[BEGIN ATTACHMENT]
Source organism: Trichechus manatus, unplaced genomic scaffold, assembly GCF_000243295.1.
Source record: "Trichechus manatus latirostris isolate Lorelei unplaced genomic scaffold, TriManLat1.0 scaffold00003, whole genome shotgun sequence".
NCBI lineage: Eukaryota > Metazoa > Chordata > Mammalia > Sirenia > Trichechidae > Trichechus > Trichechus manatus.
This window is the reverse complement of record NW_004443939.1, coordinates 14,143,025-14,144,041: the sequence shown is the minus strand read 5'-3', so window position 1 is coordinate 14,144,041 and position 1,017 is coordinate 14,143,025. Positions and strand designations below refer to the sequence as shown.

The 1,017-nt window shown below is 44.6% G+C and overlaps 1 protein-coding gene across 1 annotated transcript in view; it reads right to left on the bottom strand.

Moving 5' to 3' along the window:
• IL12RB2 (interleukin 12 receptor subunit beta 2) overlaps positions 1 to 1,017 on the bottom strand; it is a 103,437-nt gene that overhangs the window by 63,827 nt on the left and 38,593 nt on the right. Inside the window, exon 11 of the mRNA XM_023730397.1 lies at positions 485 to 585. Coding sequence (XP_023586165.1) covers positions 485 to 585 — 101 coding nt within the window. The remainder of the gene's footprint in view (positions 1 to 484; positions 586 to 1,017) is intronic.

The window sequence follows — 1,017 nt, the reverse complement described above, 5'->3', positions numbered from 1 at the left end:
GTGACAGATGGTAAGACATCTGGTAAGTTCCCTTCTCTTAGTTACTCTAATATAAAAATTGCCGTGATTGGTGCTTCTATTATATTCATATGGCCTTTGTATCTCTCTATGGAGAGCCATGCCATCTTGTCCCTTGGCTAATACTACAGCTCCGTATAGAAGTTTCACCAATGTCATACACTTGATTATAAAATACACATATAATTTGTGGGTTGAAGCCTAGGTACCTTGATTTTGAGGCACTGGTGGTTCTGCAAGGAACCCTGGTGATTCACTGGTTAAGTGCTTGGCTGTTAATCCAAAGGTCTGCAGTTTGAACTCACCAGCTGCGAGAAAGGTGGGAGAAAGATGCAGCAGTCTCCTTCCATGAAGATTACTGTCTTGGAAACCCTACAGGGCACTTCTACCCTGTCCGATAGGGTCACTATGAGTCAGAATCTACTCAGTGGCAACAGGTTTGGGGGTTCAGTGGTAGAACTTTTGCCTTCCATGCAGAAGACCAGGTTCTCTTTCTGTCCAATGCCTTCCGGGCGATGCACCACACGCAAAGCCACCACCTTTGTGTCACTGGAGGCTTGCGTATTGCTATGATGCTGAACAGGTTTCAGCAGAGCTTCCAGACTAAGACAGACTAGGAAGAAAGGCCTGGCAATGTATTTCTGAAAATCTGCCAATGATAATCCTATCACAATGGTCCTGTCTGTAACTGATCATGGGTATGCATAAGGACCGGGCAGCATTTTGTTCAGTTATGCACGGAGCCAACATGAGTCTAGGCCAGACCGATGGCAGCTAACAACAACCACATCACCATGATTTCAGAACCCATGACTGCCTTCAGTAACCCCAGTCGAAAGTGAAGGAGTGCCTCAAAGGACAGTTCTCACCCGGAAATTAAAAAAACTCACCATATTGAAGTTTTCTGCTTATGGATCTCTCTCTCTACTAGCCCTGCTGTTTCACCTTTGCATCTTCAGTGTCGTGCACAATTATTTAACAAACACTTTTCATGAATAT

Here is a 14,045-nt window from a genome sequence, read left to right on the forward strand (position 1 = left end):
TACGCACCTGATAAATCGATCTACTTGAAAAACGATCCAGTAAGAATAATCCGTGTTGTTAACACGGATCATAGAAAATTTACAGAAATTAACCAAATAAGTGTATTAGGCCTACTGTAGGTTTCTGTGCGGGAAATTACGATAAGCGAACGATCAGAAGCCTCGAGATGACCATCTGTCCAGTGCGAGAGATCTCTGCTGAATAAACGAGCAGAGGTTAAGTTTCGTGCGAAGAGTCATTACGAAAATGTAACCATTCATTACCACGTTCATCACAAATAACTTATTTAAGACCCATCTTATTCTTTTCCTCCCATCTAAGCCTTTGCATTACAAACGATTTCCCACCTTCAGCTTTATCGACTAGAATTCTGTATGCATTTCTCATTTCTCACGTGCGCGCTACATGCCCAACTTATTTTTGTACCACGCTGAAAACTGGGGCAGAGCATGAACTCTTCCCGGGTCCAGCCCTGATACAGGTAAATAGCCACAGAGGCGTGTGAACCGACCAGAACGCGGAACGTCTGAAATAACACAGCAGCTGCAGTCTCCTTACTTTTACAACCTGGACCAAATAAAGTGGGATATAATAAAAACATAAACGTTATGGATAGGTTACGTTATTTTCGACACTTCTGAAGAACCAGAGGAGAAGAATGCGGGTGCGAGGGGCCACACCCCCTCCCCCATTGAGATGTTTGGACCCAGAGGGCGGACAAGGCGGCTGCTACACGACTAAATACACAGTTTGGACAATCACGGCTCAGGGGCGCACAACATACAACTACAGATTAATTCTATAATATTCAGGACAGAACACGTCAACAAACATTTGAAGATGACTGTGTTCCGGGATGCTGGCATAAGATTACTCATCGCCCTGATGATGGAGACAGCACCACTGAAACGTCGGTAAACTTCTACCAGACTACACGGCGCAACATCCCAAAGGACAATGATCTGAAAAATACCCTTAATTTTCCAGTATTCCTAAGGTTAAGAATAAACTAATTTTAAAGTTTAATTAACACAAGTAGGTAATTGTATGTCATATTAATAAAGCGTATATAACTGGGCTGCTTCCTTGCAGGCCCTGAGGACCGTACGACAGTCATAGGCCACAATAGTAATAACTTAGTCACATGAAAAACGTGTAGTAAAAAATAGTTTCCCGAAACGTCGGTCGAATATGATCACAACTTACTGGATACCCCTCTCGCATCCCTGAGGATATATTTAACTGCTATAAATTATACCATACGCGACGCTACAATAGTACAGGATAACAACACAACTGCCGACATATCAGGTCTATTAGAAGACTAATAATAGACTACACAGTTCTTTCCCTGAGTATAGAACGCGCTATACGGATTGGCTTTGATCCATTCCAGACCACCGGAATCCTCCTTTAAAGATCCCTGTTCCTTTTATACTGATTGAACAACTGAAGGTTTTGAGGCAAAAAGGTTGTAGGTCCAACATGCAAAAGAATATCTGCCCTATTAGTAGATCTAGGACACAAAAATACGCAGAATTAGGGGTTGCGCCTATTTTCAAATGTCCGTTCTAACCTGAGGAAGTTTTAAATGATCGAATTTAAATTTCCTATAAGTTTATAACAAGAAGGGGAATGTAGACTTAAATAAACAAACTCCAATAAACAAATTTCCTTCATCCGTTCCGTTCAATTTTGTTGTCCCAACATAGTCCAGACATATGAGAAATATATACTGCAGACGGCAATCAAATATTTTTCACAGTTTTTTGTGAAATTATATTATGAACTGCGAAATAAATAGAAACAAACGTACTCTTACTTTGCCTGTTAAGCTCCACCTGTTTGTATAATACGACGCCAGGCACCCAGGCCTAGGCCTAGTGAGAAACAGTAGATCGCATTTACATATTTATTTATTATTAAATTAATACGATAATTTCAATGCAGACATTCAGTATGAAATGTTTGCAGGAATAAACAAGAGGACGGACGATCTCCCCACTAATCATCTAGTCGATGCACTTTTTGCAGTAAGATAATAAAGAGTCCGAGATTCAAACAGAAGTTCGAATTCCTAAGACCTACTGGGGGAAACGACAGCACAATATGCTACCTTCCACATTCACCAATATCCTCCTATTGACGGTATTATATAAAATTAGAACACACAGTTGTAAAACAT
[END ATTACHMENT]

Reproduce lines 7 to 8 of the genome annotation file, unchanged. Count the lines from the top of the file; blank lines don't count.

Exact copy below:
• IL12RB2 (interleukin 12 receptor subunit beta 2) overlaps positions 1 to 1,017 on the bottom strand; it is a 103,437-nt gene that overhangs the window by 63,827 nt on the left and 38,593 nt on the right. Inside the window, exon 11 of the mRNA XM_023730397.1 lies at positions 485 to 585. Coding sequence (XP_023586165.1) covers positions 485 to 585 — 101 coding nt within the window. The remainder of the gene's footprint in view (positions 1 to 484; positions 586 to 1,017) is intronic.

The window sequence follows — 1,017 nt, the reverse complement described above, 5'->3', positions numbered from 1 at the left end: